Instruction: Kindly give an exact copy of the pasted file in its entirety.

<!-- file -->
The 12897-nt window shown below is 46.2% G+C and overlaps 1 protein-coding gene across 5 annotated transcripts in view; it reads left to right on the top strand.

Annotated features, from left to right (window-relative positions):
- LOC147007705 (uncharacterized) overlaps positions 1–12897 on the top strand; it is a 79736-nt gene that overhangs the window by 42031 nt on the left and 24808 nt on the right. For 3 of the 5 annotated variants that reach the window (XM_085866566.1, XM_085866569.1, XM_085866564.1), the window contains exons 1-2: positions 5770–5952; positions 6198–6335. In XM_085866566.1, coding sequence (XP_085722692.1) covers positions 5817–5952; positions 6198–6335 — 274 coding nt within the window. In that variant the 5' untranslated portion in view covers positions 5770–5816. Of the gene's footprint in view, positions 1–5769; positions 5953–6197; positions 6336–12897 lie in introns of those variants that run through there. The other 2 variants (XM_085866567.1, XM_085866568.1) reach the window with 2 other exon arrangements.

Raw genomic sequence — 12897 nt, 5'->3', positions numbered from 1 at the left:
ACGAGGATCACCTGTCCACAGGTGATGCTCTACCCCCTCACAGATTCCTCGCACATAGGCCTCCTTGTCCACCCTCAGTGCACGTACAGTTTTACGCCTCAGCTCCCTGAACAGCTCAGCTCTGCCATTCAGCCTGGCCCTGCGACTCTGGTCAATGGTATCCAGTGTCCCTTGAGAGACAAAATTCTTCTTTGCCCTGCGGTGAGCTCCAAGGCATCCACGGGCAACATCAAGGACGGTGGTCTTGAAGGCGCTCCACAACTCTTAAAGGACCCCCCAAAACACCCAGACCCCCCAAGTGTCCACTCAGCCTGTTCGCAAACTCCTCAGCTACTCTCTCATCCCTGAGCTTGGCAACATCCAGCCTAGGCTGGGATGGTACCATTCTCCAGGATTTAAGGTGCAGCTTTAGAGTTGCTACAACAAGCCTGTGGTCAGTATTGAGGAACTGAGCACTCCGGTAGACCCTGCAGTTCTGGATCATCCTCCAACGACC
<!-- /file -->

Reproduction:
The 12897-nt window shown below is 46.2% G+C and overlaps 1 protein-coding gene across 5 annotated transcripts in view; it reads left to right on the top strand.

Annotated features, from left to right (window-relative positions):
- LOC147007705 (uncharacterized) overlaps positions 1–12897 on the top strand; it is a 79736-nt gene that overhangs the window by 42031 nt on the left and 24808 nt on the right. For 3 of the 5 annotated variants that reach the window (XM_085866566.1, XM_085866569.1, XM_085866564.1), the window contains exons 1-2: positions 5770–5952; positions 6198–6335. In XM_085866566.1, coding sequence (XP_085722692.1) covers positions 5817–5952; positions 6198–6335 — 274 coding nt within the window. In that variant the 5' untranslated portion in view covers positions 5770–5816. Of the gene's footprint in view, positions 1–5769; positions 5953–6197; positions 6336–12897 lie in introns of those variants that run through there. The other 2 variants (XM_085866567.1, XM_085866568.1) reach the window with 2 other exon arrangements.

Raw genomic sequence — 12897 nt, 5'->3', positions numbered from 1 at the left:
ACGAGGATCACCTGTCCACAGGTGATGCTCTACCCCCTCACAGATTCCTCGCACATAGGCCTCCTTGTCCACCCTCAGTGCACGTACAGTTTTACGCCTCAGCTCCCTGAACAGCTCAGCTCTGCCATTCAGCCTGGCCCTGCGACTCTGGTCAATGGTATCCAGTGTCCCTTGAGAGACAAAATTCTTCTTTGCCCTGCGGTGAGCTCCAAGGCATCCACGGGCAACATCAAGGACGGTGGTCTTGAAGGCGCTCCACAACTCTTAAAGGACCCCCCAAAACACCCAGACCCCCCAAGTGTCCACTCAGCCTGTTCGCAAACTCCTCAGCTACTCTCTCATCCCTGAGCTTGGCAACATCCAGCCTAGGCTGGGATGGTACCATTCTCCAGGATTTAAGGTGCAGCTTTAGAGTTGCTACAACAAGCCTGTGGTCAGTATTGAGGAACTGAGCACTCCGGTAGACCCTGCAGTTCTGGATCATCCTCCAACGACC